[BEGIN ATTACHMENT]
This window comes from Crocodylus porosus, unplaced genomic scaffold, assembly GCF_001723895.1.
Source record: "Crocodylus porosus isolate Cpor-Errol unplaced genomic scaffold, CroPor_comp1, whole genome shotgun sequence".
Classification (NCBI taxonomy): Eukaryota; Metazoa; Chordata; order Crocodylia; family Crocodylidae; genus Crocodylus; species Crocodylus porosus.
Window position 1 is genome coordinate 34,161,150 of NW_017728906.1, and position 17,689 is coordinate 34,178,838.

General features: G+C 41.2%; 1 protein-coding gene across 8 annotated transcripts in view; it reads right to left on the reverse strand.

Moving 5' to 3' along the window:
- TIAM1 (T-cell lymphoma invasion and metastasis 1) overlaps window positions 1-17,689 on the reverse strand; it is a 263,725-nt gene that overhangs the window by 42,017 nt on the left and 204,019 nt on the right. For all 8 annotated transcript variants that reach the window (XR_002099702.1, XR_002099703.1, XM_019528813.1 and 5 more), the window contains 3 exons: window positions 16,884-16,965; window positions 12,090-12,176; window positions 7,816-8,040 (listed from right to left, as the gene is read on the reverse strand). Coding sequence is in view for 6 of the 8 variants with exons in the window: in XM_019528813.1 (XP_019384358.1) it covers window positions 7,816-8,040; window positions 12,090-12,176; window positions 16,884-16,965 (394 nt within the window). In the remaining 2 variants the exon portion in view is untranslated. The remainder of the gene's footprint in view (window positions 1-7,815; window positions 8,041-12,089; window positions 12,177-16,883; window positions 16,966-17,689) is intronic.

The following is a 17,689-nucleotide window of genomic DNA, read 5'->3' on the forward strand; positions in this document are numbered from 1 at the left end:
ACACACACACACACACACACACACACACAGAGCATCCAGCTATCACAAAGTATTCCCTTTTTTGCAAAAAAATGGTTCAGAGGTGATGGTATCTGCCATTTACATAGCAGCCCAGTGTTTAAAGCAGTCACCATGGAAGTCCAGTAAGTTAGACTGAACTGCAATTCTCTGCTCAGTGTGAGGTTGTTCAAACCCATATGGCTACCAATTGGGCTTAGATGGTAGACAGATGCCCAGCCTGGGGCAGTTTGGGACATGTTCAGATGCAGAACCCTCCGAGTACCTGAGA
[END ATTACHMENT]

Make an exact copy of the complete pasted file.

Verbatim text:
This window comes from Crocodylus porosus, unplaced genomic scaffold, assembly GCF_001723895.1.
Source record: "Crocodylus porosus isolate Cpor-Errol unplaced genomic scaffold, CroPor_comp1, whole genome shotgun sequence".
Classification (NCBI taxonomy): Eukaryota; Metazoa; Chordata; order Crocodylia; family Crocodylidae; genus Crocodylus; species Crocodylus porosus.
Window position 1 is genome coordinate 34,161,150 of NW_017728906.1, and position 17,689 is coordinate 34,178,838.

General features: G+C 41.2%; 1 protein-coding gene across 8 annotated transcripts in view; it reads right to left on the reverse strand.

Moving 5' to 3' along the window:
- TIAM1 (T-cell lymphoma invasion and metastasis 1) overlaps window positions 1-17,689 on the reverse strand; it is a 263,725-nt gene that overhangs the window by 42,017 nt on the left and 204,019 nt on the right. For all 8 annotated transcript variants that reach the window (XR_002099702.1, XR_002099703.1, XM_019528813.1 and 5 more), the window contains 3 exons: window positions 16,884-16,965; window positions 12,090-12,176; window positions 7,816-8,040 (listed from right to left, as the gene is read on the reverse strand). Coding sequence is in view for 6 of the 8 variants with exons in the window: in XM_019528813.1 (XP_019384358.1) it covers window positions 7,816-8,040; window positions 12,090-12,176; window positions 16,884-16,965 (394 nt within the window). In the remaining 2 variants the exon portion in view is untranslated. The remainder of the gene's footprint in view (window positions 1-7,815; window positions 8,041-12,089; window positions 12,177-16,883; window positions 16,966-17,689) is intronic.

The following is a 17,689-nucleotide window of genomic DNA, read 5'->3' on the forward strand; positions in this document are numbered from 1 at the left end:
ACACACACACACACACACACACACACACAGAGCATCCAGCTATCACAAAGTATTCCCTTTTTTGCAAAAAAATGGTTCAGAGGTGATGGTATCTGCCATTTACATAGCAGCCCAGTGTTTAAAGCAGTCACCATGGAAGTCCAGTAAGTTAGACTGAACTGCAATTCTCTGCTCAGTGTGAGGTTGTTCAAACCCATATGGCTACCAATTGGGCTTAGATGGTAGACAGATGCCCAGCCTGGGGCAGTTTGGGACATGTTCAGATGCAGAACCCTCCGAGTACCTGAGA